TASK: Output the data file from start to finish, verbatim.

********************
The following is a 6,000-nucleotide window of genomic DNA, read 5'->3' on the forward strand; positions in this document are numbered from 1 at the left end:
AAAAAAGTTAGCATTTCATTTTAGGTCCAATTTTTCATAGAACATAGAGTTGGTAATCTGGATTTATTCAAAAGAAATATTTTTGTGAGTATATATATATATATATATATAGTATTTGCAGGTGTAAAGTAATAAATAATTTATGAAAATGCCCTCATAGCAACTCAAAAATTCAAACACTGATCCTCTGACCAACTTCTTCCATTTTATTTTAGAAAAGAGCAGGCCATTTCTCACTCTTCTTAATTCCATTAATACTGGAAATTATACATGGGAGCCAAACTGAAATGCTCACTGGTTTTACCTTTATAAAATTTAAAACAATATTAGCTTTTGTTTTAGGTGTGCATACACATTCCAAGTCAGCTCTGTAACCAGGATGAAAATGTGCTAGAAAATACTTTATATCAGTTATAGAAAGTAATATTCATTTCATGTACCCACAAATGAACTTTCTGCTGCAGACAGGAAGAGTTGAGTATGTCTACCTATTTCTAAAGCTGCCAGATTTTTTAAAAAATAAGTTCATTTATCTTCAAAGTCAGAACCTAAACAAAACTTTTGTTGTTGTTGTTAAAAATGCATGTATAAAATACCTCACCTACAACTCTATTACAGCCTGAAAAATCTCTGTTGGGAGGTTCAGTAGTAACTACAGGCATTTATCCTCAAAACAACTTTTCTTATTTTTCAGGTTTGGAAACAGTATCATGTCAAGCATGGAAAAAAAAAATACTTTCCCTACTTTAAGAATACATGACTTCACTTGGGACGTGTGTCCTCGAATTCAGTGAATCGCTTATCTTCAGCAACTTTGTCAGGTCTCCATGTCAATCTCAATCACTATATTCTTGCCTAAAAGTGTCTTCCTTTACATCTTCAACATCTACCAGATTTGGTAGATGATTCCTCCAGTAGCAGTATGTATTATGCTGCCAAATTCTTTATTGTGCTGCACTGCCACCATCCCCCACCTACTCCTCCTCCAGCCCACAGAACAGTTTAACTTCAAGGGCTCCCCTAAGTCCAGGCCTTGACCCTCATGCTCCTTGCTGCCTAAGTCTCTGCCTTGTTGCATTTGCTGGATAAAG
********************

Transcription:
The following is a 6,000-nucleotide window of genomic DNA, read 5'->3' on the forward strand; positions in this document are numbered from 1 at the left end:
AAAAAAGTTAGCATTTCATTTTAGGTCCAATTTTTCATAGAACATAGAGTTGGTAATCTGGATTTATTCAAAAGAAATATTTTTGTGAGTATATATATATATATATATATAGTATTTGCAGGTGTAAAGTAATAAATAATTTATGAAAATGCCCTCATAGCAACTCAAAAATTCAAACACTGATCCTCTGACCAACTTCTTCCATTTTATTTTAGAAAAGAGCAGGCCATTTCTCACTCTTCTTAATTCCATTAATACTGGAAATTATACATGGGAGCCAAACTGAAATGCTCACTGGTTTTACCTTTATAAAATTTAAAACAATATTAGCTTTTGTTTTAGGTGTGCATACACATTCCAAGTCAGCTCTGTAACCAGGATGAAAATGTGCTAGAAAATACTTTATATCAGTTATAGAAAGTAATATTCATTTCATGTACCCACAAATGAACTTTCTGCTGCAGACAGGAAGAGTTGAGTATGTCTACCTATTTCTAAAGCTGCCAGATTTTTTAAAAAATAAGTTCATTTATCTTCAAAGTCAGAACCTAAACAAAACTTTTGTTGTTGTTGTTAAAAATGCATGTATAAAATACCTCACCTACAACTCTATTACAGCCTGAAAAATCTCTGTTGGGAGGTTCAGTAGTAACTACAGGCATTTATCCTCAAAACAACTTTTCTTATTTTTCAGGTTTGGAAACAGTATCATGTCAAGCATGGAAAAAAAAAATACTTTCCCTACTTTAAGAATACATGACTTCACTTGGGACGTGTGTCCTCGAATTCAGTGAATCGCTTATCTTCAGCAACTTTGTCAGGTCTCCATGTCAATCTCAATCACTATATTCTTGCCTAAAAGTGTCTTCCTTTACATCTTCAACATCTACCAGATTTGGTAGATGATTCCTCCAGTAGCAGTATGTATTATGCTGCCAAATTCTTTATTGTGCTGCACTGCCACCATCCCCCACCTACTCCTCCTCCAGCCCACAGAACAGTTTAACTTCAAGGGCTCCCCTAAGTCCAGGCCTTGACCCTCATGCTCCTTGCTGCCTAAGTCTCTGCCTTGTTGCATTTGCTGGATAAAG